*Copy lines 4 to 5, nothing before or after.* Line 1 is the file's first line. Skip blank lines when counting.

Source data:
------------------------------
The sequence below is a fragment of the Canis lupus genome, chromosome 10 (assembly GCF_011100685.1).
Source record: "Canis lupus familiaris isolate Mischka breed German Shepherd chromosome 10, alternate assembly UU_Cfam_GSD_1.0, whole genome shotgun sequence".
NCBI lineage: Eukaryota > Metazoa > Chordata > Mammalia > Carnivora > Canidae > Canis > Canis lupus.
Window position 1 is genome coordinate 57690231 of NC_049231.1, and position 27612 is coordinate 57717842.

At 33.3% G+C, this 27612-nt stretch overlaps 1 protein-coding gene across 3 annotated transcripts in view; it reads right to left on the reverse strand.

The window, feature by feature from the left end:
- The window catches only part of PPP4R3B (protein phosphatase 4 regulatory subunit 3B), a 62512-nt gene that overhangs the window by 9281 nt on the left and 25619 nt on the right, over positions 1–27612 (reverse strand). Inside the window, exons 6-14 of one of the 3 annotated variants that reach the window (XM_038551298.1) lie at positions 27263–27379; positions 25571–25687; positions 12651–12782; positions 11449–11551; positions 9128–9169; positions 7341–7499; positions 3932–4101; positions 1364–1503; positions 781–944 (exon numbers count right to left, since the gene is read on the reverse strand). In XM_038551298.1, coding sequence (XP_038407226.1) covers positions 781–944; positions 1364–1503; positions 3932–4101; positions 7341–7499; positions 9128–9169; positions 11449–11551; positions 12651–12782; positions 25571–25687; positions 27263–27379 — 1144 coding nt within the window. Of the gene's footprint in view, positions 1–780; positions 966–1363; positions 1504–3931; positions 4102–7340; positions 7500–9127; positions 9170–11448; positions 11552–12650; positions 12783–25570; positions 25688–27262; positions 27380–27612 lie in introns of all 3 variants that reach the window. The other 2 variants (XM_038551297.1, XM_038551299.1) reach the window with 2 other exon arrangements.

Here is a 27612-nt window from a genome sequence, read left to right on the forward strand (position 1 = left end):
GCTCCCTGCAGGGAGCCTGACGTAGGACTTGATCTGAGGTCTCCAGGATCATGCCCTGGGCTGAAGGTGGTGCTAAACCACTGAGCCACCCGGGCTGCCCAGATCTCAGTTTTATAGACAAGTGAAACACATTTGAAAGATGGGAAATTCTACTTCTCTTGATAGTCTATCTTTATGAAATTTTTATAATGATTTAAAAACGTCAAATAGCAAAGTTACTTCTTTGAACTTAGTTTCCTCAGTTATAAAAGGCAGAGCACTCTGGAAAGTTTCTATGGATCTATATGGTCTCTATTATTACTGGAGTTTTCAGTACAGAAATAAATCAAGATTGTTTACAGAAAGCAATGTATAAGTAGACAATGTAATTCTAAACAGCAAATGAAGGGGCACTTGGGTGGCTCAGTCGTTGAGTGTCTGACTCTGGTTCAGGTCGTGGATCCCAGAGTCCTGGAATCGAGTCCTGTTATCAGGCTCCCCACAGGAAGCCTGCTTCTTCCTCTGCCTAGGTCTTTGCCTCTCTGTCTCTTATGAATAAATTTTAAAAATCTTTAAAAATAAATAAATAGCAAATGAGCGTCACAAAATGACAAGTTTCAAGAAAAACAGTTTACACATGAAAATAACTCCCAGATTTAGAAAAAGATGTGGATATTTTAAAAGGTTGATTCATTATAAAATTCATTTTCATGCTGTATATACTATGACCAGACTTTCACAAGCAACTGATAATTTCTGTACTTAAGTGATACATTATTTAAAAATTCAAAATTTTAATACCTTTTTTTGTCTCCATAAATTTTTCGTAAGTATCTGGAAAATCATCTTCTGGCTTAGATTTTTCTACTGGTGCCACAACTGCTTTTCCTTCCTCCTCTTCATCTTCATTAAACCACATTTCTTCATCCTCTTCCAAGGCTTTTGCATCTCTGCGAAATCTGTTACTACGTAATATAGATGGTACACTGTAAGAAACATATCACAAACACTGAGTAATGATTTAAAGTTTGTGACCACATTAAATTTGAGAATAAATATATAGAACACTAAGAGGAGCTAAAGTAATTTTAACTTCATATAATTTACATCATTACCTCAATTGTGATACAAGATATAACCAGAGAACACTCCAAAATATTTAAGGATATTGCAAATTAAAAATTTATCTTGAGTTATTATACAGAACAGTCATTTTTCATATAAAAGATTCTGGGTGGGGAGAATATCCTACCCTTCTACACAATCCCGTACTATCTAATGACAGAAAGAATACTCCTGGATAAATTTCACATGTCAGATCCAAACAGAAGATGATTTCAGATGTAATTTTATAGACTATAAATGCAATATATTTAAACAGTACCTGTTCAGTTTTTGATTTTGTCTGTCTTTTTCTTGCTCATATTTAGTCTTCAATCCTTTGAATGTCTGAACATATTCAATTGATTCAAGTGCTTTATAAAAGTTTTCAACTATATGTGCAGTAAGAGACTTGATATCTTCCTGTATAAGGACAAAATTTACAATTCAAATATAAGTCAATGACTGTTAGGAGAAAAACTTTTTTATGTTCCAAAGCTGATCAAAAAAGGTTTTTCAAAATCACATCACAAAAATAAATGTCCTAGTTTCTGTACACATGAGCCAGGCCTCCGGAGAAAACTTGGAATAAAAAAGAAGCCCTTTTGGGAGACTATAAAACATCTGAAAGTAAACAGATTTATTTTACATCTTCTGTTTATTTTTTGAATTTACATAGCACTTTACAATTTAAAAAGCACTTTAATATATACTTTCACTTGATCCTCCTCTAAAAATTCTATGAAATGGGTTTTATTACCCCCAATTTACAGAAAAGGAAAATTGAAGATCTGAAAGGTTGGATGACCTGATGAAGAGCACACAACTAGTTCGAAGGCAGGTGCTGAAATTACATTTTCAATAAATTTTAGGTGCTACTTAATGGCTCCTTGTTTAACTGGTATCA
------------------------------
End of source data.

Window position 1 is genome coordinate 57690231 of NC_049231.1, and position 27612 is coordinate 57717842.

At 33.3% G+C, this 27612-nt stretch overlaps 1 protein-coding gene across 3 annotated transcripts in view; it reads right to left on the reverse strand.